In Florida, we have three species of mangroves: red, black and white. Red mangroves are known for their highly adaptive prop and drop root systems. These roots not only provide habitat for wildlife, but also aid in protecting our coastal shorelines by holding substrate back during times of tidal events. MANG habitats provide a multitude of resources for a variety of birds, fish, and crustacean species. 75% of all coastal species start life in the estuary. Mangrove forests serve as barriers by protecting our shorelines from storm surges and the everyday elements of Mother Nature.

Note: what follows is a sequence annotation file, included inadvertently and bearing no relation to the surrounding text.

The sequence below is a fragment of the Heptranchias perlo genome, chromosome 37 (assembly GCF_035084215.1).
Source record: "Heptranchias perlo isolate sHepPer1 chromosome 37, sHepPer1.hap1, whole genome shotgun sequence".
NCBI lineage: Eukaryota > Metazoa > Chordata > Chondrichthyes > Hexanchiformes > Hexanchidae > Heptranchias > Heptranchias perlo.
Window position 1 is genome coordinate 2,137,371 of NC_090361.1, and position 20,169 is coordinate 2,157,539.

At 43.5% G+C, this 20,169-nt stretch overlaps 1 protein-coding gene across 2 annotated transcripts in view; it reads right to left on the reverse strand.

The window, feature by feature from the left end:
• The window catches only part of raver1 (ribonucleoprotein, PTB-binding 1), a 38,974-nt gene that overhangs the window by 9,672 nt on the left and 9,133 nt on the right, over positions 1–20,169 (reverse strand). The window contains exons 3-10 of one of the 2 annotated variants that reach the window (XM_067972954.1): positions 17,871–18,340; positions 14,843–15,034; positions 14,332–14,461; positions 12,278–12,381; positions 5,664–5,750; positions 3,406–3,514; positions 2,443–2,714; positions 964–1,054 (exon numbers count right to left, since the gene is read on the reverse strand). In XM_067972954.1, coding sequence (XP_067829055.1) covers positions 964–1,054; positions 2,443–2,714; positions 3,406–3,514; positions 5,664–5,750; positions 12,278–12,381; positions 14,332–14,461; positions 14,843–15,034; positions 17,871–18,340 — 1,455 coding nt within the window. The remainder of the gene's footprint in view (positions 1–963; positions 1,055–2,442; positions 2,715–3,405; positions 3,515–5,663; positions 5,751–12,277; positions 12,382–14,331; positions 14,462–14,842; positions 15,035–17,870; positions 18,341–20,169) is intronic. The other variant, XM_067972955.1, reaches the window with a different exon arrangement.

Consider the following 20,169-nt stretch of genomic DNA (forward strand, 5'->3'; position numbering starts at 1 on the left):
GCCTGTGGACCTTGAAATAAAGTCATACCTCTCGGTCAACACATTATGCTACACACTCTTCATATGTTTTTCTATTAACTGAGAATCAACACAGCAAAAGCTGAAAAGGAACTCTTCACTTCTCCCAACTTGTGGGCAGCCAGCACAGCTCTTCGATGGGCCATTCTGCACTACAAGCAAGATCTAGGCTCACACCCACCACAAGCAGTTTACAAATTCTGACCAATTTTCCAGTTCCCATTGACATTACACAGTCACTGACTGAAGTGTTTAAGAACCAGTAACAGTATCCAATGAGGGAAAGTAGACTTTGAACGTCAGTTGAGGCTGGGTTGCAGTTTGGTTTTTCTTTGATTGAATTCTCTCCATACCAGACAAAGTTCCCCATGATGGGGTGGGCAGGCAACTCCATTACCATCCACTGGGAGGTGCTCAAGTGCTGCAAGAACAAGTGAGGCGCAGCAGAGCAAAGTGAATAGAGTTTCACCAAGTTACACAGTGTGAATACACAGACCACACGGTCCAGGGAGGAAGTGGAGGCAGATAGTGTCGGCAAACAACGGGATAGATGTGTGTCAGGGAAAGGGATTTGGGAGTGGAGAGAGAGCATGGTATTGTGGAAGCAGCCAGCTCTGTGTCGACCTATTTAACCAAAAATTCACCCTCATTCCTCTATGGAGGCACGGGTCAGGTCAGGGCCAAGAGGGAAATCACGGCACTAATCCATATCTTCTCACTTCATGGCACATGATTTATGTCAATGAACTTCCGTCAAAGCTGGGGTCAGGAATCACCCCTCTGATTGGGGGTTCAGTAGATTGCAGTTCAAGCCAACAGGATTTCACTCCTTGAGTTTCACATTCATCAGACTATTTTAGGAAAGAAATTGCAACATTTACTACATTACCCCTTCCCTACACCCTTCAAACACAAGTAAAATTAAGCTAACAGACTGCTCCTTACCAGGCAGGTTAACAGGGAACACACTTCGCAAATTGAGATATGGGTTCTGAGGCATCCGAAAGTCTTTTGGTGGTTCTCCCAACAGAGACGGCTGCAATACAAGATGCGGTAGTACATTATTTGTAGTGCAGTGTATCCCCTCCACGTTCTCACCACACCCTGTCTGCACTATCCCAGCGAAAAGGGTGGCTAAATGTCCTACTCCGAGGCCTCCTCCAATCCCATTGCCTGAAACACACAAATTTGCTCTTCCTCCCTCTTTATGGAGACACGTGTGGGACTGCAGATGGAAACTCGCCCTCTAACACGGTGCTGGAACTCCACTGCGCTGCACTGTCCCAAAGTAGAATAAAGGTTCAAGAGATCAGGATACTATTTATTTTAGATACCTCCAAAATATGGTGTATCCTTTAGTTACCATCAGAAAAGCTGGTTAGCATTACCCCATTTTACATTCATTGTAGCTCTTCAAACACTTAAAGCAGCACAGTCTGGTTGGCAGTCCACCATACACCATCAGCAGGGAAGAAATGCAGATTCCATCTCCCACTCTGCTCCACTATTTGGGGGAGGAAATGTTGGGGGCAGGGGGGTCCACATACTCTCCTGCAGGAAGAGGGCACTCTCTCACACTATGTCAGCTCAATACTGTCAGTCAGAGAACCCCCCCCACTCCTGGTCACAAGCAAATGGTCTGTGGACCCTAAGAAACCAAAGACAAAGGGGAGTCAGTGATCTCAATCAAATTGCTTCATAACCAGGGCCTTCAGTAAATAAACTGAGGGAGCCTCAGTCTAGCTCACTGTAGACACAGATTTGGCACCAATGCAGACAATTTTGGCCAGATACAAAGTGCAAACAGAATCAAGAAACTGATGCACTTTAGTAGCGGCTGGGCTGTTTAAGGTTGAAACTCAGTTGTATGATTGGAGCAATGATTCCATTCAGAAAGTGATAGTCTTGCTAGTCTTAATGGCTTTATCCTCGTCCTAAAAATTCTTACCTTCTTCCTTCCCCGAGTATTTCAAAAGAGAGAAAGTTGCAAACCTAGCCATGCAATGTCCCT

Why are Mangroves important? Without the help from ancient mangroves, it is said that Florida’s coastlines would have been shaped much differently. Mangroves provide all the essential nutrients to start life in the estuary. The leaves and bark that drop into the water break down into what scientists call detritus. This detritus kick-starts the food cycle for bacteria, phytoplankton, zooplankton, crustaceans and shellfish.
Mangrove swamps are the most bio-diverse and productive environments on earth. Worldwide mangrove ecosystems are on the decline, and without a healthy abundance of mangrove ecosystems, our estuarine systems will begin to suffer. Due to coastal development, shrimp farming and basic needs for human survival, mangrove populations are suffering worldwide. Human intervention and a basic need to educate have begun to turn the tide by helping repopulate worldwide mangrove ecosystems.